One of the best ways to keep your eyes on the little ones on Halloween may be to keep them home. Of course that may involve throwing them their own party which can still involve safety issues for you and your guests. Here are a few tips to keep everyone safe on Halloween night:
- Costumes – Even if you are not hiking the neighborhood, you still want to keep the costumes safe. Shorter is better so that there is no tripping. Enlarge the eyeholes in masks or use makeup to enable children to see their best. Check the labels for fire retardant clothing.
- Food – Be aware any food allergies that your guests may have. Common allergies include dairy, shell fish and peanuts. Stay away from small hard candies that may present a choking hazard. If using dry ice, prevent children from handling it as it can cause burns.
- Childproof – Move any breakable items beyond reach or to another room. Don’t let a broken keepsake spoil your night. Candles may add to the atmosphere of spookiness, but don’t be tempted to use them. There are plenty of flickering lights available that are battery operated and eliminate the hazards of a flame.
- Pets – A houseful of exuberant party goers in strange costumes could freak out your pets. Also, your guests may share too many things with your pets that shouldn’t be eaten by animals. Arrange for your pets to stay in another part of the house or away from home.
- Guests – Know your guests. With the excitement and hubbub of escorting costumed guests in and out of your house, unescorted trick-or-treaters could accidently crash your party. That would be a scare for both you and the unknowing ghosts and goblins.
- Plan – Plan ahead to include lots of fun activities to keep your guests busy. The good memories that they have will last a lifetime.
October 8, 2014 is International Walk and Bike to School Day. If your children will be walking or biking to school on Wednesday, take some time to go over our pedestrian safety tips with them.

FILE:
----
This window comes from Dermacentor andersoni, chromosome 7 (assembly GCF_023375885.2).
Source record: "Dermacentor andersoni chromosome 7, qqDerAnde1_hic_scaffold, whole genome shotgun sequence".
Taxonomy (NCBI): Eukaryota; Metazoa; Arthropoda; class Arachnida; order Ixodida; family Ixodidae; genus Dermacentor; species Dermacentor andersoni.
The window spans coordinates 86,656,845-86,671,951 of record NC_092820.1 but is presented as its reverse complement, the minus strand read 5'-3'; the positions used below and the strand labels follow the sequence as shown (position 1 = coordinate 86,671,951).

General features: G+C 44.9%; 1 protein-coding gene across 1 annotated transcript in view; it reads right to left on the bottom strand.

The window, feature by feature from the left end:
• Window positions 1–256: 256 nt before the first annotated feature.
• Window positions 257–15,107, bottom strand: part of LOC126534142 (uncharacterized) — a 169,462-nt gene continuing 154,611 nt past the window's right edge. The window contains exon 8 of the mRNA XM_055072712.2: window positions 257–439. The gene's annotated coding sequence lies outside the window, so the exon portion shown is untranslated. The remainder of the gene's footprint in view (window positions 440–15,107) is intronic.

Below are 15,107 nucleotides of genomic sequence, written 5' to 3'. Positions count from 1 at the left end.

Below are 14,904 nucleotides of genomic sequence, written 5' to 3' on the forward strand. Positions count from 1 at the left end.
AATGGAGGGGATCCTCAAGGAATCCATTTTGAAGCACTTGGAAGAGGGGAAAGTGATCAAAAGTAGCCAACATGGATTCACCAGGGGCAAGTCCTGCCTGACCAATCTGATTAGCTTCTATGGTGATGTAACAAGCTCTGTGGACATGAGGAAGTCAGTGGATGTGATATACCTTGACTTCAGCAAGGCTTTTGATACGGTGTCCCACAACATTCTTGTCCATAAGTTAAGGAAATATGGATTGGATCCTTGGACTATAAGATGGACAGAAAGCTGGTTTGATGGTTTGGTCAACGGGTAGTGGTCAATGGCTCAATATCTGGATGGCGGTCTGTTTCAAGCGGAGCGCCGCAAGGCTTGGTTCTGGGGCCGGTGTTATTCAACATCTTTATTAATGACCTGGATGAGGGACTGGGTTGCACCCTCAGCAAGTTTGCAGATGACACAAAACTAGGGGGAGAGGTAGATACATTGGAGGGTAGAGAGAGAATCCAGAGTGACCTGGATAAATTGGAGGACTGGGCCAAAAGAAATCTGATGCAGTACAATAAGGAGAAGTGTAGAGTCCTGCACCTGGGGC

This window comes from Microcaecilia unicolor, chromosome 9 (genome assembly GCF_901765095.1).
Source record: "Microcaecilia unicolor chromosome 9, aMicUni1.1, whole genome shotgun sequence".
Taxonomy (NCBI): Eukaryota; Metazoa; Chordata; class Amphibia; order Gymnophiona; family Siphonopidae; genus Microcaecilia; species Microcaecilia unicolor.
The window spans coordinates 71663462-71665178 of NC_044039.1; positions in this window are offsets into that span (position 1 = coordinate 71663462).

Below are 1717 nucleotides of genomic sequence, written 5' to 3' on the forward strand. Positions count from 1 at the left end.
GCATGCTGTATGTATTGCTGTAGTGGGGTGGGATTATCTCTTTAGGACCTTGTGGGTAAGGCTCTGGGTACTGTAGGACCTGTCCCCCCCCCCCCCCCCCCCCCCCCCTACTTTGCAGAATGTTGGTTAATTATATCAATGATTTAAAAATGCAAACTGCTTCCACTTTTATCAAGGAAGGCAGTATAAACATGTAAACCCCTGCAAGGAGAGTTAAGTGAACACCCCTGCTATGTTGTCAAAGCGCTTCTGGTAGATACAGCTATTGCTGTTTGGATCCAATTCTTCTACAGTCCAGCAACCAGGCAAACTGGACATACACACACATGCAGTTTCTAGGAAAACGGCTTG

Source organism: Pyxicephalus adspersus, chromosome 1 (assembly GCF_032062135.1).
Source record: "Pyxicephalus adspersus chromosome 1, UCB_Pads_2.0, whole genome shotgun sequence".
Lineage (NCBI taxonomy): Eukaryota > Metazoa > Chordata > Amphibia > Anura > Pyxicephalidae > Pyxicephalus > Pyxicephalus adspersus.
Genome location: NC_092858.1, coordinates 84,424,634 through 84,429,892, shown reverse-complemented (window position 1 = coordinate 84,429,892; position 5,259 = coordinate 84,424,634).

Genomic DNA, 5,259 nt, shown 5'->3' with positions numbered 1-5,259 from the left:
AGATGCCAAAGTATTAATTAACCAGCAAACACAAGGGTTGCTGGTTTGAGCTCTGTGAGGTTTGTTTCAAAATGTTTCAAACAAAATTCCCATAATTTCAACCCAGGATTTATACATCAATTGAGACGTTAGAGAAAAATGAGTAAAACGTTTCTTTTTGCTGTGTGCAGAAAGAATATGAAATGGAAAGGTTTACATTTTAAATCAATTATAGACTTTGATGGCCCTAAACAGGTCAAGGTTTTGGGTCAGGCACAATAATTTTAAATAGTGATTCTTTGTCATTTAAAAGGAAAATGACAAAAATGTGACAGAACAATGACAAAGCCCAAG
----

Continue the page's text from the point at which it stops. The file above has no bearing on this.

- Always wear a bike helmet when riding a bike.
- Use crosswalks with crossing the street or cross at street corners.
- Be aware of the cars around you. Stay alert for those that are turning, backing up or pulling in and out of driveways.
- Be sure to use sidewalks when available. If there is not sidewalk, travel on the shoulder of the road and face the oncoming traffic.
- Avoid using electronic devises when crossing the road.
- If you must use a cell phone while walking or biking, stop and find a safe place to use it.
- Make eye contact with drivers before crossing so that you know that they see you.
- Pay attention for cars backing out of driveways or out of parking spaces as well as those that are turning.
- Do not enter the street from behind parked cars. The parked car will block you from the view of oncoming drivers.
- Be alert for cars moving in or out of driveways.
- Wear light or reflective clothing especially if you must be out walking/biking after dark.
- Stick with your normal walking/biking route or use only parent approved alternatives.
For children aged 5 to 19, pedestrian injuries are the fifth leading cause of injury-related death with teens accounting for half of those deaths. Take time to walk around the neighborhood with your kids and set a good example. Only walk or bike routes that you’ve approved for them to travel when you are not present. Make sure they know the safest routes. Provide them with reflective clothing or reflective stickers for backpacks and book bags. Remind them to speak up and warn others if they notice another pedestrian in danger.
The official start of fall is fast approaching and winter won’t be too far behind. Get your home and yard ready for fall and winter with this handy checklist:
- Hire a professional to inspect your furnace and make sure your heating system is working properly.
- Inspect you chimney for cracks and any debris that may have accumulated in the flue.
- Clean and covered or store patio furniture.
- Fertilize the lawn and winterize your lawn mower.
- Rake leaves.